In that article, Brett Fenton, who had a strong influence over coming up with and “inventing” various recommended auDA Policy changes in the first versions of The PRP Reports, publicly stated on LinkedIn that he believed anyone who purchased a number of domain names was an “extortionist” who resold them to other interested parties, and Australian domain names only had a “face value of less than $50”.

Yep. He actually wrote that online.

Well, I’ve got some brand-new news for Mr Fenton, that not only opposes his viewpoint, but also comes from way up high.

Four months ago, (nine month’s after Mr Fenton stated domain names only have a “face value of $50”) the Australia Government’s Australian Institute of Criminology stated:

“It costs money to Register and maintain these cyberspace territories (domain names) created under the DNS. They have an added value beyond the cost of registration, arising from exclusive usage rights to the use of that particular domain name”.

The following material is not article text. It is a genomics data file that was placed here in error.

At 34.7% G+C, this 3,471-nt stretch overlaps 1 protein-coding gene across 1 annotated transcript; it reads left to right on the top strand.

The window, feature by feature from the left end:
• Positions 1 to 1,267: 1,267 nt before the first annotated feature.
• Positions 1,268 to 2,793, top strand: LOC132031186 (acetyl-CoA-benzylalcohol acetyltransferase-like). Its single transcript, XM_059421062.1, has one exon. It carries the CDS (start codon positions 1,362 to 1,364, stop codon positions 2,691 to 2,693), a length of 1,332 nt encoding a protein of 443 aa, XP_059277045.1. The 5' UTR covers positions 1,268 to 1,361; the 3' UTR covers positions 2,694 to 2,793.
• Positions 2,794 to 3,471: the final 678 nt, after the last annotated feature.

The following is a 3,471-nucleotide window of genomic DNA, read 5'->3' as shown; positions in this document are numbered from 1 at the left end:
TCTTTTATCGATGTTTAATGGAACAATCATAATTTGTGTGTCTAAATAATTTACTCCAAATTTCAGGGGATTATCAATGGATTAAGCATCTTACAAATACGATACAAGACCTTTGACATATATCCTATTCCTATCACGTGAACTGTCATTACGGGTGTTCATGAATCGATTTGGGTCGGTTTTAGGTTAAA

After you read all the comments Brett Fenton publicly made on Linked In, it’s clear to see why I, and countless others, believe he was and is a driving bias force against any Australian business being able to own more than one domain name.

It’s also now very clear to see that not only didn’t he want ANYONE buying or selling a domain name for over $50 one year ago, he is now trying to implement it as Australian domain name POLICY [Page 10].

Let us also not forget that it was around this time, one year ago, that a well-respected PRP Member, Luke Summers, resigned from The PRP stating: 

I no longer have confidence that the Panel can proceed in a manner that is in the best interests of the Australian internet community.”

“I am greatly concerned that the Panel lacks objectivity, and that stakeholder feedback is being overwhelmingly overlooked in favour of personal views held by some Panel members.”

It now becomes clear that Luke was right and did the only thing he could to ensure he had a clear conscience moving forward.